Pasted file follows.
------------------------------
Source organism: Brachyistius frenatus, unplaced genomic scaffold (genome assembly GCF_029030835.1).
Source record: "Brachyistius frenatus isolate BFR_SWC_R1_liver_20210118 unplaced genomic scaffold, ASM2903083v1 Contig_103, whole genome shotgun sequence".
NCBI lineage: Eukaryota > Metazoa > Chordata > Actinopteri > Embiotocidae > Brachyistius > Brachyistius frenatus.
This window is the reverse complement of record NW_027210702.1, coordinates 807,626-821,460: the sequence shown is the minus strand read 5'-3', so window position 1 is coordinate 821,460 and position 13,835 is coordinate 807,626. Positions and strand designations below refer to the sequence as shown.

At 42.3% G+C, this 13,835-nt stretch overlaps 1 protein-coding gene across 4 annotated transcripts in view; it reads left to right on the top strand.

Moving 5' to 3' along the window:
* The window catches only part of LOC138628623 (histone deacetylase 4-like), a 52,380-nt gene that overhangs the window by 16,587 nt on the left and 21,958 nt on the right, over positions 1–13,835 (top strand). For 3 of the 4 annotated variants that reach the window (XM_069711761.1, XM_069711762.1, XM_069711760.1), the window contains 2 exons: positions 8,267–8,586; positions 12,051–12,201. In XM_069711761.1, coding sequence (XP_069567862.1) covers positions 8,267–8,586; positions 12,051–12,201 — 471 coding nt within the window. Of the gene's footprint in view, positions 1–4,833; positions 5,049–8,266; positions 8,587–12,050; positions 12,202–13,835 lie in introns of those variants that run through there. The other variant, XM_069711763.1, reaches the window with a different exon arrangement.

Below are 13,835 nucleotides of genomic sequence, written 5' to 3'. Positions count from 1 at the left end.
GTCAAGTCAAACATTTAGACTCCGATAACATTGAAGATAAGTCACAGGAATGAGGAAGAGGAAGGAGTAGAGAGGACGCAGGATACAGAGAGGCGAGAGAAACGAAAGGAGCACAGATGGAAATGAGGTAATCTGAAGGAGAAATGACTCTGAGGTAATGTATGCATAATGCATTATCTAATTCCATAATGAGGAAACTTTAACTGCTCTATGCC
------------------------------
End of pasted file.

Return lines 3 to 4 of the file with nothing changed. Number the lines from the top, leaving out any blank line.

NCBI lineage: Eukaryota > Metazoa > Chordata > Actinopteri > Embiotocidae > Brachyistius > Brachyistius frenatus.
This window is the reverse complement of record NW_027210702.1, coordinates 807,626-821,460: the sequence shown is the minus strand read 5'-3', so window position 1 is coordinate 821,460 and position 13,835 is coordinate 807,626. Positions and strand designations below refer to the sequence as shown.